Monthly Archives: August 2020

Problem Solving – There is NO Magic Pill

Problem Solving – There is no magic pill

Humans Naturally wired to solve problems:

As long as humans have been in existence we have always attempted and usually succeeded in identifying and most times solving issues that have plagued us. On average, humans are one of the physically least suited to defend ourselves with just our physical tools. We do not have sharp teeth, or claws of a lion, the eyesight of an eagle, the hearing of a dog nor the ability to fly like an eagle. Humans have however, overcome many of these challenges and have made ourselves the ruler of our planet because of our brains.

Decision Making and Problem Solving Flaws:

For all of the prowess of our mental abilities, we humans still make a lot of errors in our decision making and problem solving process. We tend to rely on things that we recall have “worked the last time on this issue”, or would solve an issue based on our education, skill set, or experience.

Often times our brains start working on a solution without having the necessary information. We rely on a number of mental shortcuts known as mental biases or heuristics. I am no psychologist but I have heard, read and experienced firsthand, that there are over 200 different decision-making biases that exist. Going back to the days of our ancestors, we faced life or death every day. This may be from trying to feed our families, or just to prevent being the dinner of another creature. We were forced to make snap decisions based on the facts about a situation that we had instantaneously. This is referred to as fight or flight sometimes.

Though life has gotten much easier for most of our species, our brains are still wired to take in information that is available and make a decision. We rely on the biases or heuristics that I referred to above. Some of the more relevant ones as they pertain to my topic of interest are listed below: (Note – I will get more into these in a later post)

  • Anchoring bias
  • Availability bias
  • Bandwagon effect
  • Representative heuristic
  • Affect heuristic
  • Confirmation bias
  • Expectation bias
  • Blind-spot bias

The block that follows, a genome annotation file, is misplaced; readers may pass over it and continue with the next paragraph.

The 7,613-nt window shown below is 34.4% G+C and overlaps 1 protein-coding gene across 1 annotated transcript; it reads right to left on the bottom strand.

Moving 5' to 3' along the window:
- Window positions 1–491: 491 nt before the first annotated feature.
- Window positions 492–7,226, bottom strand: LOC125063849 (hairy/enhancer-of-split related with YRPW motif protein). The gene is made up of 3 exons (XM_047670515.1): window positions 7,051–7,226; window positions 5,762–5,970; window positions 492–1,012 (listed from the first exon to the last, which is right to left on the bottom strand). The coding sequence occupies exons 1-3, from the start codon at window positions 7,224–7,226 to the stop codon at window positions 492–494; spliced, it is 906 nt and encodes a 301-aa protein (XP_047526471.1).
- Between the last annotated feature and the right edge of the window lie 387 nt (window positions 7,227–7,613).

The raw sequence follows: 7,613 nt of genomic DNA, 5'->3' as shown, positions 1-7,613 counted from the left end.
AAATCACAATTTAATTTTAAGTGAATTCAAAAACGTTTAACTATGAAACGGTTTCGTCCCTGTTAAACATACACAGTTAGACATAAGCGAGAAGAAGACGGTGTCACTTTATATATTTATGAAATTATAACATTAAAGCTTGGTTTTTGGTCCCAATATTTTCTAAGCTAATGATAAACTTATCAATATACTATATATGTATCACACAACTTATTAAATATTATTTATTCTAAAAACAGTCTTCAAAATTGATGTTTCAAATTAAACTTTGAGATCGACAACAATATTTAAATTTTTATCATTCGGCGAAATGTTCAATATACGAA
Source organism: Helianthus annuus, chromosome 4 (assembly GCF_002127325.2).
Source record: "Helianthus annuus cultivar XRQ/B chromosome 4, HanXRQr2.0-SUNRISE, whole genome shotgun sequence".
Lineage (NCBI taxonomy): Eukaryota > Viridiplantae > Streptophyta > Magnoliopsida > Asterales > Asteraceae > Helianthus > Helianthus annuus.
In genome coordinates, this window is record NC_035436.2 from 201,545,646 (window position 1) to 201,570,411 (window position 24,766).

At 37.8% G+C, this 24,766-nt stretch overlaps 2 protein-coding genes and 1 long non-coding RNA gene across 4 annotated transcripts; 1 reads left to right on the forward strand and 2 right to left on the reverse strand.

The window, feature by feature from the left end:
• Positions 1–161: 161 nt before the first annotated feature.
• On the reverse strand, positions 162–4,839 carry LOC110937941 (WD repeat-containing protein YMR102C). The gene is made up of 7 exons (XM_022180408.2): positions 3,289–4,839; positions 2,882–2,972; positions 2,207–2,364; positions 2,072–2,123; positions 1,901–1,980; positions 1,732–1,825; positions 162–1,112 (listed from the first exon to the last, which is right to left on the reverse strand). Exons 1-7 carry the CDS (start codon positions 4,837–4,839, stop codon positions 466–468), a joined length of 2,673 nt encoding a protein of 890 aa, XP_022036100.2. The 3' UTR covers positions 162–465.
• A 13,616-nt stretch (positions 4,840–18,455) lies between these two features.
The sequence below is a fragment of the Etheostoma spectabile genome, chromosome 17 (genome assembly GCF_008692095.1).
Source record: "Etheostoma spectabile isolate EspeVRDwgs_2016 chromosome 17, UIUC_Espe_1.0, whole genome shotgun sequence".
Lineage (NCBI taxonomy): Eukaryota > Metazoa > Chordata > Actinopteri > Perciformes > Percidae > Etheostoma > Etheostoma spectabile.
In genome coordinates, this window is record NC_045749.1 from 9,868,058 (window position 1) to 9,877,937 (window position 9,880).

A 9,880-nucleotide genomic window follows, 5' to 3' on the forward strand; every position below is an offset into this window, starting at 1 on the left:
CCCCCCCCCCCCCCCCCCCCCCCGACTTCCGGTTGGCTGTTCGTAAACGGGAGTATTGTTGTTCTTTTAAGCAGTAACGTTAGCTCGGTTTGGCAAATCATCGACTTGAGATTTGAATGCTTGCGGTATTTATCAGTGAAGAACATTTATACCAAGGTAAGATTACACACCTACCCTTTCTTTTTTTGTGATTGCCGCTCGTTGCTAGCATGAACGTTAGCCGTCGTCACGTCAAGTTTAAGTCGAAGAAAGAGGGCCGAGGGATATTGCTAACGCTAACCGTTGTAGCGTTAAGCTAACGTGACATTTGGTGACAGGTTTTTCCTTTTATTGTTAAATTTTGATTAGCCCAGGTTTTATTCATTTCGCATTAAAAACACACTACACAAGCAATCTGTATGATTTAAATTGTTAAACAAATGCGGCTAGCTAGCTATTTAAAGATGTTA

• Selective perspective
  • Escalation of commitment
  • Risk aversion

Systems 1 & Systems 2 Thinking:

Our brains also use what is called systems 1 and systems 2 type thinking. Systems 1 thinking can be described as the fast, intuitive thinking that relies on fast, low focus, almost automatic thinking based on our intuition, past experiences, biases and heuristics.

Systems 2 thinking is more focused, in-depth thinking processes. For example, if we are trying to solve a very complex math problem or word problem and we must process and think through the data and facts. I have heard or read that at least 95% of our decisions take pace in the systems 1 thinking realm.

The Role of Managers and Quality Professionals:

The question is, what are managers, and quality professionals to do in trying to overcome these shortcomings in our decision making and problem solving processes?

It is my opinion that we must “slow down” the initial rush to judgement to allow the gathering of necessary information, resources (additional brains, inputs, opinions, experience and knowledge). We must also provide series of different decision making, problem solving tools and processes to our employees. This means training them, and reinforcing the use of them as well as what we measure and reward.

Some steps that I have found useful that we can use to improve our problem solving efforts and overcome some of these hard-wired habits that we have are as follows:

  • Take the emotion out of the discussion/ issue
  • Use, train and reinforce the use of a structured problem solving process to take guessing and jumping to conclusions out of the process
  • As management, reinforce the successes of no repeat root causes to problems experienced
  • Make sure cross-functional problem solving teams are used
  • Use available tools such as 5-why, time-line (when did the issue first become known and what changed), common corrective action templates such as 8D, 5 Principles, etc…
  • Don’t look to determine “who did it”, focus on the problem solving process and facts
  • Ask as many questions as possible about the situation/ issue and prove and disprove the possible causes with facts and data

 

My next post will delve into more detail on the more common biases and heuristics that are run into as well as details and examples on systems 1 and 2 thinking.

Best of luck.

Mark